China accuses US firm over child lead poisoning

Feb 27, 2012
This file illustration photo shows cyclists passing through thick smoke from a nearby factory in northwestern China. Authorities in Shanghai have accused US Fortune 500 battery maker Johnson Controls and several other companies of emitting excessive amounts of lead blamed for poisoning dozens of children.

Authorities in Shanghai have accused US Fortune 500 battery maker Johnson Controls and several other companies of emitting excessive amounts of lead blamed for poisoning dozens of children.

The US giant denies a plant it owns was responsible for the pollution in the Chinese city's Kangqiao area, where 49 children, most of them aged between one and three, were diagnosed with in September.

A report posted on the Shanghai government's official microblog page on Saturday blamed three companies for pollution and said at least two were directly responsible for the children's condition.

"An investigation found that Johnson Controls expanded its production scale without approval," the government said, adding the plant's lead emissions were excessive.

Two other companies -- Shanghai Xinmingyuan Automobile Parts Co Ltd and Shanghai Kangshuo Co Ltd -- were also found to be polluting the environment with lead. All three plants have since been shut down.

"The link between children with excessive lead in their blood in Kangqiao and Johnson Controls' lead emissions is quite obvious and there is a definite link with Xinmingyuan's lead emissions," the government said.

Lead poisoning is considered hazardous, particularly to children, who can experience stunted growth and .

Fraser Engerman, spokesman for Johnson Controls, denied the link.

"Through our monitoring and analysis of our plant's , we are confident that the plant was operating well below the levels specified by Chinese environmental regulations," he said in an email to AFP.

"Based on all available facts, Johnson Controls disagrees with any interpretation linking our plant's operation to elevated lead exposure in the Kangqiao area."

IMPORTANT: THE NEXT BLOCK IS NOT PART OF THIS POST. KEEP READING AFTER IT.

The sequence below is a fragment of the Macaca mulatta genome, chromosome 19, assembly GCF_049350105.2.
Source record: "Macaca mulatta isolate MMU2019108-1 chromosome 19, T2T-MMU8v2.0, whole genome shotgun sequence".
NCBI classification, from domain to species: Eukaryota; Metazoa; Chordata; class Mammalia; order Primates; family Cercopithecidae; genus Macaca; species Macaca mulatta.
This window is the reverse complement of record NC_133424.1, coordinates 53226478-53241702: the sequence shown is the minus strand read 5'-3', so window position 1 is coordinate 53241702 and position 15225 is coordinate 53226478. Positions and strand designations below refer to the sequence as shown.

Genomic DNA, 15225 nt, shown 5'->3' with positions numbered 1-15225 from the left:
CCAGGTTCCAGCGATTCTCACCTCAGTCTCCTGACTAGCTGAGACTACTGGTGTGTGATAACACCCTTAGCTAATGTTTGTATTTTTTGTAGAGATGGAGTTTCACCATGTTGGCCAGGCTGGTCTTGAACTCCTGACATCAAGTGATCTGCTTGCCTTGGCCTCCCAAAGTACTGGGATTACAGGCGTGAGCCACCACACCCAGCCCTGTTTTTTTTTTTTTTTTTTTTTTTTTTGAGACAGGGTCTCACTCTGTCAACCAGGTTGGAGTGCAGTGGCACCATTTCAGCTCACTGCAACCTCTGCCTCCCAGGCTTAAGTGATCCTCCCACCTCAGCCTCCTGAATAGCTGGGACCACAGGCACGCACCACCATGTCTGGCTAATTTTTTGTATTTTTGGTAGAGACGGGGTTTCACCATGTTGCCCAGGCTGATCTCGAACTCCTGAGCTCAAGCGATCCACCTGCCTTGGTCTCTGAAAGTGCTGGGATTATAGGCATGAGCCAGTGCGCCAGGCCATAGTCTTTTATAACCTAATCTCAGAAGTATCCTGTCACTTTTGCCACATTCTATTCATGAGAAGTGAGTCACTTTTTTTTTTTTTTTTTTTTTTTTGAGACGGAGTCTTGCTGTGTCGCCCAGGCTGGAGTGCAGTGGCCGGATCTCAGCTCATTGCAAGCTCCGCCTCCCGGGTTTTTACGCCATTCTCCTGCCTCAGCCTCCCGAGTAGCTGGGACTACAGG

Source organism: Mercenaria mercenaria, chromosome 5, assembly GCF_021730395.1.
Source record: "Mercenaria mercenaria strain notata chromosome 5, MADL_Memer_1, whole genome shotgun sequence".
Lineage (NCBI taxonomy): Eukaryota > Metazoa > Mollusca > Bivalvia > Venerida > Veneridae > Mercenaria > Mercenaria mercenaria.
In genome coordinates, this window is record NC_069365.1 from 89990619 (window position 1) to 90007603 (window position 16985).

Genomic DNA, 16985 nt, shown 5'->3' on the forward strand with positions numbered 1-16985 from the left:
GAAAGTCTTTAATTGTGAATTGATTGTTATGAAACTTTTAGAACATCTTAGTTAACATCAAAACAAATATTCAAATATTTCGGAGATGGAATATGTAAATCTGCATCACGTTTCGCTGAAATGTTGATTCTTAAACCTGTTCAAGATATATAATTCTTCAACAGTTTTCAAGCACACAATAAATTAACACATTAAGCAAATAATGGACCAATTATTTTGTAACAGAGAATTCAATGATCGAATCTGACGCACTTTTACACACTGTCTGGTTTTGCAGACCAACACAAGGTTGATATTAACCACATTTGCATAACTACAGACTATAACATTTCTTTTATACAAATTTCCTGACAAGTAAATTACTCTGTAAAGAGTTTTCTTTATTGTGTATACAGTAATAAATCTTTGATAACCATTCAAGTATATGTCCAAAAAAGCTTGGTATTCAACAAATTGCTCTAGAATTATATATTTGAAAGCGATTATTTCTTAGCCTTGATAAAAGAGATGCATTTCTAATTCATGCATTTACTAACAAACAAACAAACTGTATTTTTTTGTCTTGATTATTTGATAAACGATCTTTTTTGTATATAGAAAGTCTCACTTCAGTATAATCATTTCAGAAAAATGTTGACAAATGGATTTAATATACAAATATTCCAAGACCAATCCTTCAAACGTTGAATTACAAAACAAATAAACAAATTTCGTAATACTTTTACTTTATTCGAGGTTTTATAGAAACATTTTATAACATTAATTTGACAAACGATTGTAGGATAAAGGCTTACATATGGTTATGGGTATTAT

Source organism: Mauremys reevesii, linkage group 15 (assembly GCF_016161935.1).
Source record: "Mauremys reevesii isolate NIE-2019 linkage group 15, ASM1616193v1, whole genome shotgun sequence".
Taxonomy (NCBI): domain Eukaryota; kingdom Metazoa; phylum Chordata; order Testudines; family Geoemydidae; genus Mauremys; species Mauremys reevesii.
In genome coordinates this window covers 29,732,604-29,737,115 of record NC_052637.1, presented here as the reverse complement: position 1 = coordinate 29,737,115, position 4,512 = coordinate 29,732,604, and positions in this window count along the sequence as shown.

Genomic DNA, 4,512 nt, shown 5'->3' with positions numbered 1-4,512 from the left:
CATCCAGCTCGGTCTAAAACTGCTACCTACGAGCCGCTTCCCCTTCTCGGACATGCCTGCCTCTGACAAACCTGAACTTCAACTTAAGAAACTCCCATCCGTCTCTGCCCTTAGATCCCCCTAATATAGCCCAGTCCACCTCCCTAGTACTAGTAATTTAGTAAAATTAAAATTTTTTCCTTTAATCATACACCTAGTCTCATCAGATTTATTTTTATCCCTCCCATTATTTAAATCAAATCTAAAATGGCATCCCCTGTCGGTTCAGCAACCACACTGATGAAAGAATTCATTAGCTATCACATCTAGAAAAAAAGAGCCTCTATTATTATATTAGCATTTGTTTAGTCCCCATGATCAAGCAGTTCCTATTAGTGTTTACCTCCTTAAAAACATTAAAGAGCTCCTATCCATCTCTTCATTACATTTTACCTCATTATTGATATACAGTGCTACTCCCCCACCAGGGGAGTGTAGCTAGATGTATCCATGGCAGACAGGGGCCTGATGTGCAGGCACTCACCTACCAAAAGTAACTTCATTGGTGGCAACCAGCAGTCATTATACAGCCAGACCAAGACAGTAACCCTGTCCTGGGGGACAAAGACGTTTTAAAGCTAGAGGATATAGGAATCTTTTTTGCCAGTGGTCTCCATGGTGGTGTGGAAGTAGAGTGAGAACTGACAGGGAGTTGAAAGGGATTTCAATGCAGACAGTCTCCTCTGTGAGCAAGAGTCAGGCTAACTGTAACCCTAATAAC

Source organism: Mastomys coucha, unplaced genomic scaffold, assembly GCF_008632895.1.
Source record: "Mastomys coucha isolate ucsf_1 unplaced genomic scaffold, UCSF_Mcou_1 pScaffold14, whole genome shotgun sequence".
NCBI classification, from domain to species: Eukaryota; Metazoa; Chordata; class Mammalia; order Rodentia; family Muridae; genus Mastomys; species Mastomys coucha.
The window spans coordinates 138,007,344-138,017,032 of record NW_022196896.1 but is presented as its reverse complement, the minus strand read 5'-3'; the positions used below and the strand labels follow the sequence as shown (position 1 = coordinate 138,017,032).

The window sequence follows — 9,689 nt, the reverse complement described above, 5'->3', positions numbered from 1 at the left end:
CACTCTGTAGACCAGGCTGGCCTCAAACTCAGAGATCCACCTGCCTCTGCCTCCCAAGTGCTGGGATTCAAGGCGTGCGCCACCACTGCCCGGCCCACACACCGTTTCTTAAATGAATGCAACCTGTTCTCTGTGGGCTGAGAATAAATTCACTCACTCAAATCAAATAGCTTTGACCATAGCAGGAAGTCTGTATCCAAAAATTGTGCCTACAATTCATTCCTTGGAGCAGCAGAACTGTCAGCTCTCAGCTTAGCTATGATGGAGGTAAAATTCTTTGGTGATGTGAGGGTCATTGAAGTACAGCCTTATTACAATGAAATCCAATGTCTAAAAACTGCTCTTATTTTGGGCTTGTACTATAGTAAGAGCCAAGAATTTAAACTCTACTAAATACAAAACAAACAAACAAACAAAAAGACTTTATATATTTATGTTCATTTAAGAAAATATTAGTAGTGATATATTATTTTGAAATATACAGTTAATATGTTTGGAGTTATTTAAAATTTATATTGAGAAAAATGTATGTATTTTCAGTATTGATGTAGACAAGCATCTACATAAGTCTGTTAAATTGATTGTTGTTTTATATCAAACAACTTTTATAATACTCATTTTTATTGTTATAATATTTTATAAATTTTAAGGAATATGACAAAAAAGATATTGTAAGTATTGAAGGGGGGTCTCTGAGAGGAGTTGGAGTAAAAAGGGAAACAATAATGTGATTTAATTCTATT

The other two companies refused to comment when contacted by AFP.

According to Shanghai authorities, three of the children are still in hospital, but they are getting better.

China's rapid industrialisation over the past 30 years has left the country with widespread environmental damage that has triggered numerous public health scares.

Last year, authorities in the eastern province of Zhejiang detained 74 people and suspended work at hundreds of factories after 172 people -- including 53 -- fell ill with lead poisoning.

Explore further: Study reveals abundance of microplastics in the world's deep seas

add to favorites email to friend print save as pdf

Related Stories

China shuts US plant in lead scare: report

Sep 23, 2011

An American-owned battery plant in China will remain shut until the end of the year over fears it has caused lead poisoning in local children, the Shanghai Daily reported on Friday.

Shanghai shuts 2 factories in lead poisoning probe

Sep 16, 2011

(AP) -- Shanghai's environmental watchdog ordered two factories in its suburbs to halt production pending an investigation into the source of lead poisoning among children in a nearby village.

Shanghai families say kids poisoned by lead

Sep 15, 2011

(AP) -- Families living in one of Shanghai's many industrial suburbs say their children are suffering from lead poisoning from nearby factories and recycling facilities.

Excess heavy metals in 10% of China's land: report

Nov 07, 2011

About 10 percent of China's farmland contains excessive levels of heavy metals due to contaminated water and poisonous waste seeping into the soil, state media said Monday, citing a government survey.

Recommended for you

New York state bans fracking

6 hours ago

Governor Andrew Cuomo said Wednesday he would ban hydraulic fracking in New York State, citing health concerns about the controversial oil and gas drilling technique.

User comments : 1

Adjust slider to filter visible comments by rank

Display comments: newest first

aironeous
1 / 5 (1) Feb 27, 2012
Hard to believe who is telling the truth but it is also hard to believe this is not China trying to get back at us for all of the bad trade practices we claim they do

Please sign in to add a comment. Registration is free, and takes less than a minute. Read more

Click here to reset your password.
Sign in to get notified via email when new comments are made.